A review of Darkstar I wrote for the website www.square-go.com
he line between movies and games is a line that has been blurring for a long time. As the quality of games increased, that dream of a game that looks like a movie has been attempted again and again. But what if there is a third path? Why not make an interactive movie, as demonstrated by Darkstar?
Well, because they weren’t that good.
A history lesson: Once Upon a Time, video games came on cartridges and were limited to nice looking sprites and pixels and everyone was happy. Then, from the dark woods called “Multimedia” came something called a CD-ROM. This had loads more storage space than cartridges! In fact, it could hold full movies! We didn’t need sprites anymore, we could film actors on blue screens and put them in any environment and then movies and games will co-exist in peaceful harmony forever!
Yeah. Not quite.
The problem is that these interactive movies were only partly interactive and as games weren’t that interesting. Some were decent and when they morphed into adventure games like Myst then they sold well, but this ended up being an avenue of games quickly marginalised once the 3D consoles took over things.
Darkstar is a game firmly from this breed. Set in the future, you play a character who awakes from 300 years on hyper-sleep on a ship drifting through space with no memory of who you are, why you’re on a ship or anything else.
This is an interesting beginning but is hampered by actually playing the game as it feels like it was made 20 years ago. Moving around the ship involves pre-rendered animated sequences, you can look all around you but cannot walk wherever you need to, which feels limiting and just plain wrong considering how much video games have evolved.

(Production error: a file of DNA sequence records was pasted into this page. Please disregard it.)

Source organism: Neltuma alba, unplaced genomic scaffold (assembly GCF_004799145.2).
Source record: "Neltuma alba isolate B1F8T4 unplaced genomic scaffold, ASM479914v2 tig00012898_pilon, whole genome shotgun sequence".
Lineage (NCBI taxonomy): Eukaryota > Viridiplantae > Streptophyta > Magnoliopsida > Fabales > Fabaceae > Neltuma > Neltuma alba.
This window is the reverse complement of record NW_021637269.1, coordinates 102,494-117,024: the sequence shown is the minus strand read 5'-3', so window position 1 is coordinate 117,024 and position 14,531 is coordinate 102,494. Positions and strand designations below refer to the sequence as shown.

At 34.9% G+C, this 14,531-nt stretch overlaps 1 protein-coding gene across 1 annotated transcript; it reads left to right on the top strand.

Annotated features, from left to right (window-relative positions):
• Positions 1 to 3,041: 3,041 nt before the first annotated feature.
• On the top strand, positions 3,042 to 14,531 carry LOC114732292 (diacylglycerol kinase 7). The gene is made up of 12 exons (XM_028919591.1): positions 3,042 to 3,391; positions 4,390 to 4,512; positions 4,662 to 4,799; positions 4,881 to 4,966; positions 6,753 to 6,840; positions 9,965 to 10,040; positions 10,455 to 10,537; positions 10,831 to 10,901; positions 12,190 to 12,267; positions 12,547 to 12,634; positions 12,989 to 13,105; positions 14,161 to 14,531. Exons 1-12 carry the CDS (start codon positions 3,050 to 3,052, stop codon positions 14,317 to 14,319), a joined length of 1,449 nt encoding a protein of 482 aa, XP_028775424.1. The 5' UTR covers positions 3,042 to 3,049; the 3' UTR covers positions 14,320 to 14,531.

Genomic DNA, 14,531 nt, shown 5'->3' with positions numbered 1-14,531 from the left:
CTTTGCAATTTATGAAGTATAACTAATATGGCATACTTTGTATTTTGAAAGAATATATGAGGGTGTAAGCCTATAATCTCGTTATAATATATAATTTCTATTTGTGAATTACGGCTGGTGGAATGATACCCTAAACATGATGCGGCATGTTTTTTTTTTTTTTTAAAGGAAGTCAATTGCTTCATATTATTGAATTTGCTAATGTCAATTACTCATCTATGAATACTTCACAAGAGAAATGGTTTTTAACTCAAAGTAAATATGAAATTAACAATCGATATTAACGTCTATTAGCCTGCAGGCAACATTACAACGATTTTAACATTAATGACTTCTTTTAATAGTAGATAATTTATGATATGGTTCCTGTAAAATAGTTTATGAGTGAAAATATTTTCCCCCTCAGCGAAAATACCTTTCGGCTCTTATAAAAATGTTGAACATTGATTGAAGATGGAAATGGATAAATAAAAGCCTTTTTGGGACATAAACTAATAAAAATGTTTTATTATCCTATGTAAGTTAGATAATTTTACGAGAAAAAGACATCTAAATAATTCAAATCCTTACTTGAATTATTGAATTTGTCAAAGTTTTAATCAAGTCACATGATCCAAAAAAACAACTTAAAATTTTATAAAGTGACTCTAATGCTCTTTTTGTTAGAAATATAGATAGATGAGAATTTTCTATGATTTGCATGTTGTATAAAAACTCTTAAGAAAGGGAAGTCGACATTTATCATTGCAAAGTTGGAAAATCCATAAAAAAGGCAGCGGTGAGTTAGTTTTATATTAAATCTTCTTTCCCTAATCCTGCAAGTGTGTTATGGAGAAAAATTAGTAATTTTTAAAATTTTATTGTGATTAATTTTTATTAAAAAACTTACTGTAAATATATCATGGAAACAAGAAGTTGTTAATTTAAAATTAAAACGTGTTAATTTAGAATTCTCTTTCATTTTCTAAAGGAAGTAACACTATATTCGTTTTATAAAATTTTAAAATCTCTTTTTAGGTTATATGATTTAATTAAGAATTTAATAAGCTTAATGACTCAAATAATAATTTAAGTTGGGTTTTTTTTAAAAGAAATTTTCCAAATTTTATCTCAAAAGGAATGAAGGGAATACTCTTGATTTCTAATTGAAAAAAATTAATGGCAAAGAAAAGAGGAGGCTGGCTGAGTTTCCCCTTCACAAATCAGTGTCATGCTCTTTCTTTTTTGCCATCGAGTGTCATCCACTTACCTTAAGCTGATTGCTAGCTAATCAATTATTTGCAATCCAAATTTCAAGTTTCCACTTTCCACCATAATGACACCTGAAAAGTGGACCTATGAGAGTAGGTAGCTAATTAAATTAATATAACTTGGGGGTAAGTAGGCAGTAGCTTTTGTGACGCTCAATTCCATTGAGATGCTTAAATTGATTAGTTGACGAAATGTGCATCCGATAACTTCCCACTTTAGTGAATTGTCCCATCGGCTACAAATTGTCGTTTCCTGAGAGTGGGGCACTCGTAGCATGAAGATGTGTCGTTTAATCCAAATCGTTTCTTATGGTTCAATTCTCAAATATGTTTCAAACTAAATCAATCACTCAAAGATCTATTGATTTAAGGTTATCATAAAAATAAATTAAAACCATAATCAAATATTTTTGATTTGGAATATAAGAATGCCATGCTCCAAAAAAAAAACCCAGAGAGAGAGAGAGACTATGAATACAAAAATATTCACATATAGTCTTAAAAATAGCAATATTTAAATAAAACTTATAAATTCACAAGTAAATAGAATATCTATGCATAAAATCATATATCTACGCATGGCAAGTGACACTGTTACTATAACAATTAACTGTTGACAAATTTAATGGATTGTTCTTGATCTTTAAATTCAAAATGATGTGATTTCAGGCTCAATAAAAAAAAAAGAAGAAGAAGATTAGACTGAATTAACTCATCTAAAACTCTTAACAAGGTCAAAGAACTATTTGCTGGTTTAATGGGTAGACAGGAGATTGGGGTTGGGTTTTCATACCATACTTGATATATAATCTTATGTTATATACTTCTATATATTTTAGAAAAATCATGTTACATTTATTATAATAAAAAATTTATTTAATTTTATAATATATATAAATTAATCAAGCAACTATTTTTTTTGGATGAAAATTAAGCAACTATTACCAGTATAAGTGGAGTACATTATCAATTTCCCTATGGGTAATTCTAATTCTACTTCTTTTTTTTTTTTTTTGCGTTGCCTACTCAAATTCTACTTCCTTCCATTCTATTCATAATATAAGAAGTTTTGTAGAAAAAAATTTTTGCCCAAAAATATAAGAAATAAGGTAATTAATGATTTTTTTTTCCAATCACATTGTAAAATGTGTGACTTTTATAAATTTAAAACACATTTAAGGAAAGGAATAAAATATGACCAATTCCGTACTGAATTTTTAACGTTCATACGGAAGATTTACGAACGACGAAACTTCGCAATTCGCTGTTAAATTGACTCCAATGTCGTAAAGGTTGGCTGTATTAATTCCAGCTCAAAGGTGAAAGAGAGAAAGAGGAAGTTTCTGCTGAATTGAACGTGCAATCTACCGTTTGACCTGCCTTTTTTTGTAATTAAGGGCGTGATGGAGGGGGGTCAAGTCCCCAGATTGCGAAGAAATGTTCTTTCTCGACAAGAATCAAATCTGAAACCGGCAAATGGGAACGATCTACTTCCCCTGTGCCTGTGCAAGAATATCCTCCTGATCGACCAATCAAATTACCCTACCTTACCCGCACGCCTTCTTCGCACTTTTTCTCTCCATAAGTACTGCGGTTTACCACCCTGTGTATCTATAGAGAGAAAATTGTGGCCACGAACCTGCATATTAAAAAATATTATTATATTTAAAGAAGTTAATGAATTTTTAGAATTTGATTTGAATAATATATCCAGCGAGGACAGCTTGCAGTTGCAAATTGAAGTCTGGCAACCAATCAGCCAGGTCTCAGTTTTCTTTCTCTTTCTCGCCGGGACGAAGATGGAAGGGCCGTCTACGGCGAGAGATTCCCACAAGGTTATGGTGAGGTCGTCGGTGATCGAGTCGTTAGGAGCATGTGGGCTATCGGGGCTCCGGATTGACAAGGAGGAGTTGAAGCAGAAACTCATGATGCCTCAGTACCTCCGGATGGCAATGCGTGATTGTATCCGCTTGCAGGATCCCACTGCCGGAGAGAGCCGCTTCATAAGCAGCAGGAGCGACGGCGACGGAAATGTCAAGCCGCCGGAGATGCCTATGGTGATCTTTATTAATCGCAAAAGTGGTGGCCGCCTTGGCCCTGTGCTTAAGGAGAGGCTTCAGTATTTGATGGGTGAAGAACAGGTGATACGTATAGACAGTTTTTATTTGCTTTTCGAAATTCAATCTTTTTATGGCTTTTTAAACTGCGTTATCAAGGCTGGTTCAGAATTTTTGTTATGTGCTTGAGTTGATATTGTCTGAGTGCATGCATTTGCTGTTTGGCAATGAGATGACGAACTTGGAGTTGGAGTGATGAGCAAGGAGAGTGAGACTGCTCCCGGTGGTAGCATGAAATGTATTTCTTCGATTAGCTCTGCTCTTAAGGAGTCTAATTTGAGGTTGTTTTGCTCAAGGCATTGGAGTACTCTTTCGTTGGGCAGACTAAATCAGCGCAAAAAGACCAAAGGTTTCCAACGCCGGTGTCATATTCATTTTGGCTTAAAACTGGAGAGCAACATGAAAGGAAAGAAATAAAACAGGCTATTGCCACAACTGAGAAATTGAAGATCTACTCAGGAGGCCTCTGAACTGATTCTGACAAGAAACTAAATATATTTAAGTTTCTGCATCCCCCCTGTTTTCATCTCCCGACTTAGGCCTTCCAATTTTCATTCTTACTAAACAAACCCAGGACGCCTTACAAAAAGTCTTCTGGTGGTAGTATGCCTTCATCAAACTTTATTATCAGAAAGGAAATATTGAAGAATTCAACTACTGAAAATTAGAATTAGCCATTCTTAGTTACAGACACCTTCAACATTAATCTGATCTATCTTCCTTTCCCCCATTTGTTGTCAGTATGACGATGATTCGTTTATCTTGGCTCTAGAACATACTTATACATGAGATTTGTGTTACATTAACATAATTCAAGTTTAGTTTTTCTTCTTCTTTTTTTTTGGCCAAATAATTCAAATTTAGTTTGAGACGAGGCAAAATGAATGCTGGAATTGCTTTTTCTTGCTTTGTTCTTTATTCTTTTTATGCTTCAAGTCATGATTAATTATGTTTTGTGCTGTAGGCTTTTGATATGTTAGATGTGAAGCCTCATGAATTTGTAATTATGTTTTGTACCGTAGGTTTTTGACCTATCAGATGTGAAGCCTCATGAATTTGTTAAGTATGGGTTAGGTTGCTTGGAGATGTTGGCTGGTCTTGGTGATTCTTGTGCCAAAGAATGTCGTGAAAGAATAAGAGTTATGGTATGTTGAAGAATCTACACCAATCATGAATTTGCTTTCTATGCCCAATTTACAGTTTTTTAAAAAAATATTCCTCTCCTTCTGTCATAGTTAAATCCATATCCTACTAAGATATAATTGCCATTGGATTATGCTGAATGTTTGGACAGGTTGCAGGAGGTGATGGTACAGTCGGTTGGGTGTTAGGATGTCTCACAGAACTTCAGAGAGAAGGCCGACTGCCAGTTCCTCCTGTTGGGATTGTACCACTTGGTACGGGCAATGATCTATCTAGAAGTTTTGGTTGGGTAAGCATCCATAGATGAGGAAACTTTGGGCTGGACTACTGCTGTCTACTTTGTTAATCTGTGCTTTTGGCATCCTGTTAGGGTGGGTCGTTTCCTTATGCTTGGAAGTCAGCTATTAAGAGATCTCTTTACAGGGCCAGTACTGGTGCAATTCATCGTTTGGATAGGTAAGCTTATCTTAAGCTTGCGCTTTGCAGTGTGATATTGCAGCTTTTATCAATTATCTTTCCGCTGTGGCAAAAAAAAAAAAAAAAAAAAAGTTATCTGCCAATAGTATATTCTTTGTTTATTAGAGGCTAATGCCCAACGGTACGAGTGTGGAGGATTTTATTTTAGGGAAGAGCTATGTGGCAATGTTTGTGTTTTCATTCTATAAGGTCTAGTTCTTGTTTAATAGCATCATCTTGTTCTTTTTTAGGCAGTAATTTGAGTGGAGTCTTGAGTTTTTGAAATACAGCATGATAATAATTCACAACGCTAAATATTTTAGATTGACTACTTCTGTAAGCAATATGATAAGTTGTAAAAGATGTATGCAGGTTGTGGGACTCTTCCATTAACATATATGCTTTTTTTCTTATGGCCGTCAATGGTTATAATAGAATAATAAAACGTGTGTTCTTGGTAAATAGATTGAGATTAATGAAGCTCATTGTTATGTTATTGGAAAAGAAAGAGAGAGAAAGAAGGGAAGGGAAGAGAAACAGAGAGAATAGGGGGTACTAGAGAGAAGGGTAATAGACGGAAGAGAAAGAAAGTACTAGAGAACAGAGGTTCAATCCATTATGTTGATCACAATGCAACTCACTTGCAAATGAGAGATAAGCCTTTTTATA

However, kicking this game in the teeth somehow feels wrong as well. It was made pretty much by one guy over the course of ten years so, on, that basis, it is quite an achievement. It also stars the cast of Mystery Science Theatre 3000 so there’s that as well for fans of the show.
What it all comes down to is this: the game is not fun to play. But then, it’s not intended to be a game in the strictest sense, it’s supposed to be this immersive movie with real actors and a story to lose yourself in. Which is a fair enough aim, but when everything seems designed to stop you from being immersed, when everything annoys and grates, then it doesn’t matter.
This is a relic, a game where the only explanation for it’s existence is that it fell through some kind of wormhole from the mid-nineties and has landed in our year. It’s a game that ignores all the progress that video games have made and strides it’s own lonely path.
Some people may find something in this but most people will try it for a few minutes and then realise that we do really have things better these days.
Two stars out of five